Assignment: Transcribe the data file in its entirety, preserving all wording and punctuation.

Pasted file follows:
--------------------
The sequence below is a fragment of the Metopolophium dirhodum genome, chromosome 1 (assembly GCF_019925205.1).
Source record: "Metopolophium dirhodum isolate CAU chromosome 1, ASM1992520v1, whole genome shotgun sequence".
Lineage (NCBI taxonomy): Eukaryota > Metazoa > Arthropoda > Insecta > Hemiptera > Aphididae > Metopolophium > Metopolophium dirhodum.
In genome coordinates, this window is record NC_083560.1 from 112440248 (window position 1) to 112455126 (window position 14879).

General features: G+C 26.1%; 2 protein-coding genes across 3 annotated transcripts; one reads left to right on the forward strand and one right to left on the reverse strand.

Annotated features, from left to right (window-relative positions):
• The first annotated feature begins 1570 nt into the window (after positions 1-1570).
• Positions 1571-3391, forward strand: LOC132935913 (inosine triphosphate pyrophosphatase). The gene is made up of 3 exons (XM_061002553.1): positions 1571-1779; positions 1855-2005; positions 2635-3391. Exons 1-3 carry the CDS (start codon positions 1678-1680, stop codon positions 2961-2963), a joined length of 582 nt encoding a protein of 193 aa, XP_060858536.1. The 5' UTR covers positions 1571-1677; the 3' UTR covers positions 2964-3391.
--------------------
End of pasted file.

The sequence below is a fragment of the Metopolophium dirhodum genome, chromosome 1 (assembly GCF_019925205.1).
Source record: "Metopolophium dirhodum isolate CAU chromosome 1, ASM1992520v1, whole genome shotgun sequence".
Lineage (NCBI taxonomy): Eukaryota > Metazoa > Arthropoda > Insecta > Hemiptera > Aphididae > Metopolophium > Metopolophium dirhodum.
In genome coordinates, this window is record NC_083560.1 from 112440248 (window position 1) to 112455126 (window position 14879).

General features: G+C 26.1%; 2 protein-coding genes across 3 annotated transcripts; one reads left to right on the forward strand and one right to left on the reverse strand.

Annotated features, from left to right (window-relative positions):
• The first annotated feature begins 1570 nt into the window (after positions 1-1570).
• Positions 1571-3391, forward strand: LOC132935913 (inosine triphosphate pyrophosphatase). The gene is made up of 3 exons (XM_061002553.1): positions 1571-1779; positions 1855-2005; positions 2635-3391. Exons 1-3 carry the CDS (start codon positions 1678-1680, stop codon positions 2961-2963), a joined length of 582 nt encoding a protein of 193 aa, XP_060858536.1. The 5' UTR covers positions 1571-1677; the 3' UTR covers positions 2964-3391.